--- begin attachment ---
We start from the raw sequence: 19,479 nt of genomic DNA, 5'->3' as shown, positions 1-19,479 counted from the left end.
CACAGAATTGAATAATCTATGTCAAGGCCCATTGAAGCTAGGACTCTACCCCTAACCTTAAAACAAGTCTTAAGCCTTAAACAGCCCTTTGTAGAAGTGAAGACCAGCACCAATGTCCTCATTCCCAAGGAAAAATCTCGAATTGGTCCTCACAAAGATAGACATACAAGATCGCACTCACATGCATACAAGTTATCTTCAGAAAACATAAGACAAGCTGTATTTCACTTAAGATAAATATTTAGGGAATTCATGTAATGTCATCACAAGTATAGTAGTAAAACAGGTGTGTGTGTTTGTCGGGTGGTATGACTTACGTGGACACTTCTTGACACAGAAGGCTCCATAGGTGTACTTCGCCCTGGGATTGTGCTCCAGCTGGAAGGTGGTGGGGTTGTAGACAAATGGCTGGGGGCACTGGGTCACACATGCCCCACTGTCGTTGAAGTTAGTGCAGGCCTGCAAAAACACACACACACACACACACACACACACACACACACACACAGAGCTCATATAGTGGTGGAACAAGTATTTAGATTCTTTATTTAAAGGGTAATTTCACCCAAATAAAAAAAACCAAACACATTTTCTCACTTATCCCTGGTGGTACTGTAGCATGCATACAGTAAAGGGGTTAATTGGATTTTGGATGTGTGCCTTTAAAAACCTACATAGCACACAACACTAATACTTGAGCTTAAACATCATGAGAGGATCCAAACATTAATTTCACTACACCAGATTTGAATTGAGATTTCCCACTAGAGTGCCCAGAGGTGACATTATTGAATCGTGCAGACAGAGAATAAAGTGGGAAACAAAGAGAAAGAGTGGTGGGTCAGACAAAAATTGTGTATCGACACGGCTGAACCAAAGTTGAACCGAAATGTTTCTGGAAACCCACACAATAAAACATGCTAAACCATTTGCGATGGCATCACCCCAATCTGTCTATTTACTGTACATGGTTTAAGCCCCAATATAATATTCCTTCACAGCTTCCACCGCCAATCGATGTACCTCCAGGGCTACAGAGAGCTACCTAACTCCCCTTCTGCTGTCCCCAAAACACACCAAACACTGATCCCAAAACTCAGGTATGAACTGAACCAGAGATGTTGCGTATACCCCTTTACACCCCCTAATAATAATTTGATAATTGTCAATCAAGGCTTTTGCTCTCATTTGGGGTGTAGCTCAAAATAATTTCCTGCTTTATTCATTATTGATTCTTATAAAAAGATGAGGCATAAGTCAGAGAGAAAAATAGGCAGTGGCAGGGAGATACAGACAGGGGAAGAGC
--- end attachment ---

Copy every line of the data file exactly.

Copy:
We start from the raw sequence: 19,479 nt of genomic DNA, 5'->3' as shown, positions 1-19,479 counted from the left end.
CACAGAATTGAATAATCTATGTCAAGGCCCATTGAAGCTAGGACTCTACCCCTAACCTTAAAACAAGTCTTAAGCCTTAAACAGCCCTTTGTAGAAGTGAAGACCAGCACCAATGTCCTCATTCCCAAGGAAAAATCTCGAATTGGTCCTCACAAAGATAGACATACAAGATCGCACTCACATGCATACAAGTTATCTTCAGAAAACATAAGACAAGCTGTATTTCACTTAAGATAAATATTTAGGGAATTCATGTAATGTCATCACAAGTATAGTAGTAAAACAGGTGTGTGTGTTTGTCGGGTGGTATGACTTACGTGGACACTTCTTGACACAGAAGGCTCCATAGGTGTACTTCGCCCTGGGATTGTGCTCCAGCTGGAAGGTGGTGGGGTTGTAGACAAATGGCTGGGGGCACTGGGTCACACATGCCCCACTGTCGTTGAAGTTAGTGCAGGCCTGCAAAAACACACACACACACACACACACACACACACACACACACACAGAGCTCATATAGTGGTGGAACAAGTATTTAGATTCTTTATTTAAAGGGTAATTTCACCCAAATAAAAAAAACCAAACACATTTTCTCACTTATCCCTGGTGGTACTGTAGCATGCATACAGTAAAGGGGTTAATTGGATTTTGGATGTGTGCCTTTAAAAACCTACATAGCACACAACACTAATACTTGAGCTTAAACATCATGAGAGGATCCAAACATTAATTTCACTACACCAGATTTGAATTGAGATTTCCCACTAGAGTGCCCAGAGGTGACATTATTGAATCGTGCAGACAGAGAATAAAGTGGGAAACAAAGAGAAAGAGTGGTGGGTCAGACAAAAATTGTGTATCGACACGGCTGAACCAAAGTTGAACCGAAATGTTTCTGGAAACCCACACAATAAAACATGCTAAACCATTTGCGATGGCATCACCCCAATCTGTCTATTTACTGTACATGGTTTAAGCCCCAATATAATATTCCTTCACAGCTTCCACCGCCAATCGATGTACCTCCAGGGCTACAGAGAGCTACCTAACTCCCCTTCTGCTGTCCCCAAAACACACCAAACACTGATCCCAAAACTCAGGTATGAACTGAACCAGAGATGTTGCGTATACCCCTTTACACCCCCTAATAATAATTTGATAATTGTCAATCAAGGCTTTTGCTCTCATTTGGGGTGTAGCTCAAAATAATTTCCTGCTTTATTCATTATTGATTCTTATAAAAAGATGAGGCATAAGTCAGAGAGAAAAATAGGCAGTGGCAGGGAGATACAGACAGGGGAAGAGC